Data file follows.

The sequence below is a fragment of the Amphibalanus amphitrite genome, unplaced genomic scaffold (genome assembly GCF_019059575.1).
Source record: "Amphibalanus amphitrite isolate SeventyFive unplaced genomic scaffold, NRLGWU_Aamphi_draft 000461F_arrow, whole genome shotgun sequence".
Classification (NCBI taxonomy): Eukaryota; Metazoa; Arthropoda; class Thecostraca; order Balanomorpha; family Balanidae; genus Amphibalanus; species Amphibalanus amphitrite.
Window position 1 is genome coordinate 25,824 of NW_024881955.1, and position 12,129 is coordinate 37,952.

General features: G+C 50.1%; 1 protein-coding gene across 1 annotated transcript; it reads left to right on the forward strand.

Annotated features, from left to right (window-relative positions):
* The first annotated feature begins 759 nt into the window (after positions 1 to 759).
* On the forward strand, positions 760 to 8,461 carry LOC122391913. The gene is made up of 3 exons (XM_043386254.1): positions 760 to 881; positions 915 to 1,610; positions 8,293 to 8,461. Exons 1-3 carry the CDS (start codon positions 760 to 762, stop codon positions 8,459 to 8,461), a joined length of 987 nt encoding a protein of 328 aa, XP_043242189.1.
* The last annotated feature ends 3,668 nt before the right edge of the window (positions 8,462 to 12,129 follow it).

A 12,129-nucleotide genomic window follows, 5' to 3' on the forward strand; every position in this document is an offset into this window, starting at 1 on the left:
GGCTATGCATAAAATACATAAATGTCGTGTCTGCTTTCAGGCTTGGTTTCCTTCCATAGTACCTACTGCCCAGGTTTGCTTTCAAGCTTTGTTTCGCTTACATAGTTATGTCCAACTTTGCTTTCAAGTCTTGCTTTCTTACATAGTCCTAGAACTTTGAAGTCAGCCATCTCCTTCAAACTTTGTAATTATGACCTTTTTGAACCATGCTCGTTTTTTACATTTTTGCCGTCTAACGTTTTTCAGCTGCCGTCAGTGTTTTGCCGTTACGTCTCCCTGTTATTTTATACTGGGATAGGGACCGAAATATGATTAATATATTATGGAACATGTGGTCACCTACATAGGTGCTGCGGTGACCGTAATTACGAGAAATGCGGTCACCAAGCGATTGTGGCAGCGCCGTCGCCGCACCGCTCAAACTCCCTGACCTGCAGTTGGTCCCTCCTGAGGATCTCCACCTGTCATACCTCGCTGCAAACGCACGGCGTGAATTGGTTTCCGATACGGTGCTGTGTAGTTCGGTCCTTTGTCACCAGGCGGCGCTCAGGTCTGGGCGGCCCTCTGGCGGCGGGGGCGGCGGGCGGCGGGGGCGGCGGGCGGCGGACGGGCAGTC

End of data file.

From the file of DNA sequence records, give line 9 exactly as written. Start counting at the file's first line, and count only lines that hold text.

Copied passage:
* The last annotated feature ends 3,668 nt before the right edge of the window (positions 8,462 to 12,129 follow it).